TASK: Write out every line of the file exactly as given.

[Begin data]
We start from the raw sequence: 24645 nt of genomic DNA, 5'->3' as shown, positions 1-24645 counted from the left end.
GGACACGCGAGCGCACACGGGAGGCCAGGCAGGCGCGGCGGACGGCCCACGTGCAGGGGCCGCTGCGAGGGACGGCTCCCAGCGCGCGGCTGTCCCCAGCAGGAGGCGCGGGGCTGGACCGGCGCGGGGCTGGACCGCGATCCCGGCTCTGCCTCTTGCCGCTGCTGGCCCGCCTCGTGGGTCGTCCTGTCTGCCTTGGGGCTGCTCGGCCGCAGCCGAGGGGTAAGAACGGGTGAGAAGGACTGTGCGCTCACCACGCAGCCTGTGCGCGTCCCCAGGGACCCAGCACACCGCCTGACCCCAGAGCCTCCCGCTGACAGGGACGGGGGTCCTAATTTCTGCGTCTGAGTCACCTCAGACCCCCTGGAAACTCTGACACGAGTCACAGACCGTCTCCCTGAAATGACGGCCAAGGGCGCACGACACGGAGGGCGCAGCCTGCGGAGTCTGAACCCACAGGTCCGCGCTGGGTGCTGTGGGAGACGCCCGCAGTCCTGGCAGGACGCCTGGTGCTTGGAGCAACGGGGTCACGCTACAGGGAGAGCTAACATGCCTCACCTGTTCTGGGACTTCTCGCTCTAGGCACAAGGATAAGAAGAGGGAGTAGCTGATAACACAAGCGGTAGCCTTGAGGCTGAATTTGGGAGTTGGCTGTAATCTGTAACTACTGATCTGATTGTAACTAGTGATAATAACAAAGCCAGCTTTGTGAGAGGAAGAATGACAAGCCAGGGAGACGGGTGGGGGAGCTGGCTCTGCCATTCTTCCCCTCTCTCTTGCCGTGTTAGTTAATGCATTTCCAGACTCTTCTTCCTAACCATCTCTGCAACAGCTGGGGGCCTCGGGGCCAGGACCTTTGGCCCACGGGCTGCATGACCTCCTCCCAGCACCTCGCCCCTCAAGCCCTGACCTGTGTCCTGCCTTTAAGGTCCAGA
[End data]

We start from the raw sequence: 24645 nt of genomic DNA, 5'->3' as shown, positions 1-24645 counted from the left end.
GGACACGCGAGCGCACACGGGAGGCCAGGCAGGCGCGGCGGACGGCCCACGTGCAGGGGCCGCTGCGAGGGACGGCTCCCAGCGCGCGGCTGTCCCCAGCAGGAGGCGCGGGGCTGGACCGGCGCGGGGCTGGACCGCGATCCCGGCTCTGCCTCTTGCCGCTGCTGGCCCGCCTCGTGGGTCGTCCTGTCTGCCTTGGGGCTGCTCGGCCGCAGCCGAGGGGTAAGAACGGGTGAGAAGGACTGTGCGCTCACCACGCAGCCTGTGCGCGTCCCCAGGGACCCAGCACACCGCCTGACCCCAGAGCCTCCCGCTGACAGGGACGGGGGTCCTAATTTCTGCGTCTGAGTCACCTCAGACCCCCTGGAAACTCTGACACGAGTCACAGACCGTCTCCCTGAAATGACGGCCAAGGGCGCACGACACGGAGGGCGCAGCCTGCGGAGTCTGAACCCACAGGTCCGCGCTGGGTGCTGTGGGAGACGCCCGCAGTCCTGGCAGGACGCCTGGTGCTTGGAGCAACGGGGTCACGCTACAGGGAGAGCTAACATGCCTCACCTGTTCTGGGACTTCTCGCTCTAGGCACAAGGATAAGAAGAGGGAGTAGCTGATAACACAAGCGGTAGCCTTGAGGCTGAATTTGGGAGTTGGCTGTAATCTGTAACTACTGATCTGATTGTAACTAGTGATAATAACAAAGCCAGCTTTGTGAGAGGAAGAATGACAAGCCAGGGAGACGGGTGGGGGAGCTGGCTCTGCCATTCTTCCCCTCTCTCTTGCCGTGTTAGTTAATGCATTTCCAGACTCTTCTTCCTAACCATCTCTGCAACAGCTGGGGGCCTCGGGGCCAGGACCTTTGGCCCACGGGCTGCATGACCTCCTCCCAGCACCTCGCCCCTCAAGCCCTGACCTGTGTCCTGCCTTTAAGGTCCAGA